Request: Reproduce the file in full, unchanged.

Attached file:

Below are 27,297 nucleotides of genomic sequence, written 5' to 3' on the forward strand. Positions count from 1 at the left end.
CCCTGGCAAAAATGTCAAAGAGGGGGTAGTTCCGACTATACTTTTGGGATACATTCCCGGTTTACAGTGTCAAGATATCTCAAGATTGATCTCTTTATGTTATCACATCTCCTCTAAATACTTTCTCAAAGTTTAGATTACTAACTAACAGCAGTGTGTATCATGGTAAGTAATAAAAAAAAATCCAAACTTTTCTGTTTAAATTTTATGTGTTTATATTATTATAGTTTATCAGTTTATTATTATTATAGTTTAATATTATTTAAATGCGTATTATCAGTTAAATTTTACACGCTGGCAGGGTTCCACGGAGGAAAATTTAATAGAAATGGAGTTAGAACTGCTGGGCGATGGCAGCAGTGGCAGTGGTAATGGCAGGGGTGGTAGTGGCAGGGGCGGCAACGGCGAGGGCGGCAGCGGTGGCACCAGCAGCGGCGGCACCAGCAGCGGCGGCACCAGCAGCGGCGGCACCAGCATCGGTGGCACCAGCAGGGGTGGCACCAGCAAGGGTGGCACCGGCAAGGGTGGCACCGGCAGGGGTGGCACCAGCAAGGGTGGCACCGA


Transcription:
Below are 27,297 nucleotides of genomic sequence, written 5' to 3' on the forward strand. Positions count from 1 at the left end.
CCCTGGCAAAAATGTCAAAGAGGGGGTAGTTCCGACTATACTTTTGGGATACATTCCCGGTTTACAGTGTCAAGATATCTCAAGATTGATCTCTTTATGTTATCACATCTCCTCTAAATACTTTCTCAAAGTTTAGATTACTAACTAACAGCAGTGTGTATCATGGTAAGTAATAAAAAAAAATCCAAACTTTTCTGTTTAAATTTTATGTGTTTATATTATTATAGTTTATCAGTTTATTATTATTATAGTTTAATATTATTTAAATGCGTATTATCAGTTAAATTTTACACGCTGGCAGGGTTCCACGGAGGAAAATTTAATAGAAATGGAGTTAGAACTGCTGGGCGATGGCAGCAGTGGCAGTGGTAATGGCAGGGGTGGTAGTGGCAGGGGCGGCAACGGCGAGGGCGGCAGCGGTGGCACCAGCAGCGGCGGCACCAGCAGCGGCGGCACCAGCAGCGGCGGCACCAGCATCGGTGGCACCAGCAGGGGTGGCACCAGCAAGGGTGGCACCGGCAAGGGTGGCACCGGCAGGGGTGGCACCAGCAAGGGTGGCACCGA